The AD PowerShell folks at Microsoft have just launched a blog you can use to get more insight into what’s coming: Pipelining AD – one object at a time.
Archive for February, 2009
We have just posted version 1.7 on PowerGUI.org.
Once Darin is back from VMWorld he will update the changelog page at PowerGUI.org but here’s a quick What’s new from me.
The key new scenario which we wanted to support was creating custom PowerGUI-based consoles: branding them, locking them down, distributing to administrators (e.g. helpdesk), and then having automatically updated whenever you make changes to the central configuration.
The main pieces of this scenario were:
1. Lockdown mode: this allows you to disable and/or hide any functionality in the PowerGUI admin console. Simply open the file
quest.powergui.Lockdown.xml in PowerGUI profile folder (
%appdata%\Quest Software\PowerGUI). You can just replace all true with false (in that case users won’t even be able to click an action or change order of columns), or be more granular.
2. Central configuration update: Redirections.xml from PowerGUI profile folder lets you make PowerGUI pull its configuration and/or lockdown information from another location (e.g. file share). PowerGUI also checks for the configuration version, which lets you force the UI update whenever you change anything in your custom console.
3. Ability to change the welcome page to something more meaningful for your organization.
And then there are multiple smaller changes:
4. Multiline comments for PowerShell v2 (
5. Icons in the grid and dynamic nodes.
6. Multiple bugfixes based on reports we got from our community forums. We’ll hopefully follow-up on all of them next week.
Download the new version and let us know what you think.
As usual, for existing PowerGUI customers we will only turn on automated update in a week or so, so feel free to go to PowerGUI.org and download the new version right away without waiting for us.
Finally the last big item from last year’s community feedback got satisfied. We’ve finished integrating PowerGUI.org web site with a search appliance and now you will hopefully have much easier time locating information on the website.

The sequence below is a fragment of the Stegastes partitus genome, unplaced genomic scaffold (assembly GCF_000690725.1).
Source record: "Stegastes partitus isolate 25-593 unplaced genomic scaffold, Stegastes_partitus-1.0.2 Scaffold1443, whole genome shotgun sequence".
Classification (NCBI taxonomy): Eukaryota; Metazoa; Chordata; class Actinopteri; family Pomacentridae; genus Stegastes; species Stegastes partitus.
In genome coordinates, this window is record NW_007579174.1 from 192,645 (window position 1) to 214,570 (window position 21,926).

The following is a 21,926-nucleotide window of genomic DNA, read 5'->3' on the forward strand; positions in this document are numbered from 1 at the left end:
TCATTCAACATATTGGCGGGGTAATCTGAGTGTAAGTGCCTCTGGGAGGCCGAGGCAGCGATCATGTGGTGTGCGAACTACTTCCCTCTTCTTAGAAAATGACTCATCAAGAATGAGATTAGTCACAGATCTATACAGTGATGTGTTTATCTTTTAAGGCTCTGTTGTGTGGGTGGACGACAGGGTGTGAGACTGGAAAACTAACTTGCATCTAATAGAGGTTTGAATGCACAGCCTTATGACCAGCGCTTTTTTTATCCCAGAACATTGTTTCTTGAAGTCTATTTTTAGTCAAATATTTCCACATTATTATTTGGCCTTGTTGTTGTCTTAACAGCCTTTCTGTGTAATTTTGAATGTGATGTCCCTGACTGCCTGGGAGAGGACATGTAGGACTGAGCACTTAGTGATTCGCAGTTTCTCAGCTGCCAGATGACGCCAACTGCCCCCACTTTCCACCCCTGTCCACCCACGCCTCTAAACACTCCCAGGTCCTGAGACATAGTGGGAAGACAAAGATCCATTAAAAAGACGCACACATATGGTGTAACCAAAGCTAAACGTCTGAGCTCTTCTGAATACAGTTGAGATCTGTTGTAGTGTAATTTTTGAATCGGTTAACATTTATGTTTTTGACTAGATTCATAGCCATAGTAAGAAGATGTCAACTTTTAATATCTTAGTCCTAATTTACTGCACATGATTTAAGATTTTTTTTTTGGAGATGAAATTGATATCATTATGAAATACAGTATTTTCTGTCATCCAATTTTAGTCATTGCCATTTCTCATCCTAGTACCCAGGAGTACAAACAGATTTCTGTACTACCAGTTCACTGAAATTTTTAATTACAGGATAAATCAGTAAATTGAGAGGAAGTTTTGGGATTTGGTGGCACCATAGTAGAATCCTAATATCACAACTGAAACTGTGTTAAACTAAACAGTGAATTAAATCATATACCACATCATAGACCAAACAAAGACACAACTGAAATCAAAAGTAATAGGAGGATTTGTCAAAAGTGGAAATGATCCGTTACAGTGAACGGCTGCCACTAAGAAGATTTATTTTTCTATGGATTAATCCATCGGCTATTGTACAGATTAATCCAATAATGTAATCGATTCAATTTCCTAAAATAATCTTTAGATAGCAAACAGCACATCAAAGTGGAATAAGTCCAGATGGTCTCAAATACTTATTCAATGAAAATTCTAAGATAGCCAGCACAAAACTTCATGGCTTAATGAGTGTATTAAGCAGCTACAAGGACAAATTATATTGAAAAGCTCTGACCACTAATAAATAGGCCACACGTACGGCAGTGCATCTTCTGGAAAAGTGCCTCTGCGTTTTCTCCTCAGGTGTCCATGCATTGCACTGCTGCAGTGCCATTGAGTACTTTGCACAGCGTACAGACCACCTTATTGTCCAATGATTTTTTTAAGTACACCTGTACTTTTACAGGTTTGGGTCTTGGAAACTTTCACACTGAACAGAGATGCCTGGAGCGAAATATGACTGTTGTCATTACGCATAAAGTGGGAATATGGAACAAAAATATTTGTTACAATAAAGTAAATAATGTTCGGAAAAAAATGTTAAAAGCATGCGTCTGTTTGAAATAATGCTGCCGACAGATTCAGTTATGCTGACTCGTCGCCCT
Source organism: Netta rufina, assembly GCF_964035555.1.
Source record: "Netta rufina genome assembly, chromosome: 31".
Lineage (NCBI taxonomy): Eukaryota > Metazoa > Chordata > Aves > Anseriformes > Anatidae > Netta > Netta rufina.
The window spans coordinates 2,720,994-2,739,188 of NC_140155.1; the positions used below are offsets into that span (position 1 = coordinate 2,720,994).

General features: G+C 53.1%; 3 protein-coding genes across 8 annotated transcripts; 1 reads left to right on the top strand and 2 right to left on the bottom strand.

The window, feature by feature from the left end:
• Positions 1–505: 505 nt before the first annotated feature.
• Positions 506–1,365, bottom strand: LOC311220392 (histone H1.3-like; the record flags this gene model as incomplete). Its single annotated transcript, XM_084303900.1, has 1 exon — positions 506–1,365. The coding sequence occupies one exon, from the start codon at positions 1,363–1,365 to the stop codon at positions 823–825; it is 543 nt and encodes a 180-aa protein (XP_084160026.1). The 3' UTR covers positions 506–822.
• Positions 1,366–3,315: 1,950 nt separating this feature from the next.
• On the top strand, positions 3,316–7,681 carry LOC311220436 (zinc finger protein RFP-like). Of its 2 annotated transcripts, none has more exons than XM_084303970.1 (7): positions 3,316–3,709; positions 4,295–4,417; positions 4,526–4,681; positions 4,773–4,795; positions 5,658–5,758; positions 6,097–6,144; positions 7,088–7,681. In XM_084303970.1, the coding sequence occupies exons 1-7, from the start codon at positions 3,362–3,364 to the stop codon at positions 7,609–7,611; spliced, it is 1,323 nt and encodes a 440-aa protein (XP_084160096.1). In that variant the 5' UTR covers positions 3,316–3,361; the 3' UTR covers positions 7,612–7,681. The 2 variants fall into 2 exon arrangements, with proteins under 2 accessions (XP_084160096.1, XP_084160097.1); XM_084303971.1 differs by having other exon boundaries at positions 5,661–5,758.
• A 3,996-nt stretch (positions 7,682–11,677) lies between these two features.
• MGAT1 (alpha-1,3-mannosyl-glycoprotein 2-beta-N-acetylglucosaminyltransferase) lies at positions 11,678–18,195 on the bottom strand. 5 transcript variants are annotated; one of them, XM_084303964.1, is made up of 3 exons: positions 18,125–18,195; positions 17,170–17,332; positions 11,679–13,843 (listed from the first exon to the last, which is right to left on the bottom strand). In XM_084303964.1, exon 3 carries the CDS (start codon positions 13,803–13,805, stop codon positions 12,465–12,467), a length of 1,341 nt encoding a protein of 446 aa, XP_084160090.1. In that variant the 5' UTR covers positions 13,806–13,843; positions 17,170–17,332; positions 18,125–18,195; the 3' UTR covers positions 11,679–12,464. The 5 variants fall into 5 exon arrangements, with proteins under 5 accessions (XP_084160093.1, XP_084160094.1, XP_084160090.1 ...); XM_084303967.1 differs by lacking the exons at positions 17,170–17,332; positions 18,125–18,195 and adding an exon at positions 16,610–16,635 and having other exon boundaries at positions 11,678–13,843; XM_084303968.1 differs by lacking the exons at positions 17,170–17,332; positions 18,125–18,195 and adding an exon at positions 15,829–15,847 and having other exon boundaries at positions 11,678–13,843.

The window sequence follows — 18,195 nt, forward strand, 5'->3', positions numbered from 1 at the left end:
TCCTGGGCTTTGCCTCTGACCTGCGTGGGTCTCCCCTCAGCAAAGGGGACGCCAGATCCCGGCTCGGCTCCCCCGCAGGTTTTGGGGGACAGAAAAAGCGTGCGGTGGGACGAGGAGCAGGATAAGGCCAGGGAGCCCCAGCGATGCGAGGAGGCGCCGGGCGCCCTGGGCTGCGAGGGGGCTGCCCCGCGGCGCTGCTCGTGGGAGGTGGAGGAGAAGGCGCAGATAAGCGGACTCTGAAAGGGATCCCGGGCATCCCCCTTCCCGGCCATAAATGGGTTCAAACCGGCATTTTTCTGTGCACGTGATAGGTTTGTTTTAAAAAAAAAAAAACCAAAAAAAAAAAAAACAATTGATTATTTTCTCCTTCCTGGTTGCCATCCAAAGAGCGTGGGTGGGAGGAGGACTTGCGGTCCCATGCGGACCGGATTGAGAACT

The search works across the whole site: including the forums, wiki, and even PowerPacks. And if you select the “PowerGUI.org and blogs” option the results will include this blog and poshoholic.com – the two PowerGUI-related blogs out there.
I hope this makes PowerGUI.org an even more useful community site. And if you have any other site-related requests – just keep them coming.
At VMworld Europe Scott Herold has started talking about the new project he started based on the PowerGUI admin console – Virtualization EcoShell Initiative. Check out his blog post here or Eric Sloof’s one (with actually far more information) here. The project site also appears to be live now.
Obviously, if you are at VMworld this week, don’t spend you time reading these and instead go to the Vizioncore booth and press Scott for details.😉
Cool to see PowerGUI getting used in more and more projects!
Please take a few minutes to help us make PowerGUI.org an even better place by answering the questions of this survey.
This is a regular exercise we are trying to do every year. Those of you who took it last year have probably noticed that we more or less implemented all the feedback we got like:
- Tabbed navigation,
- Wiki with PowerGUI and AD cmdlets documentation,
- Signatures in posts,
- More videos,
- More PowerPacks,
- Profiles of the most active community members,
- Better search (oops, this one is not there yet – but coming in just few days ;))
I am sure there were more – but a year is a long time and we really had a lot of work done to improve our online community.
Please take the survey to keep us busy for another year.
He started with Perl:
I wrote a Perl application that would log in to an ESX host, run an assessment of its configuration and from there aid me in judging the security of the host and some smaller parts of the virtual environment. Since it was written in Perl, it would be hard to get people to use excepting myself and other Perl users. This breed is found mostly within the Linux world; many VMware infrastructure administrators may not understand Perl well as it comes with a learning curve.
Then he found:
- VI Toolkit
- PowerShell IRC channel, Jaykul there who pointed him to SharpSSH client project at SourceForge,
- Scott Herold and PowerGUI’s VMware PowerPack,
- Alan Renouf’s vDiagram script
They all combined are solving Edward’s tasks. Quite a success story for the PowerShell ecosystem! Read the whole story here.
Scott has just posted an awesome series of 5 really quick videos demonstrating how PowerGUI and PowerShell take VMware Infrastructure management to the next level. Each is just a few minutes long. Definitely worth checking them out!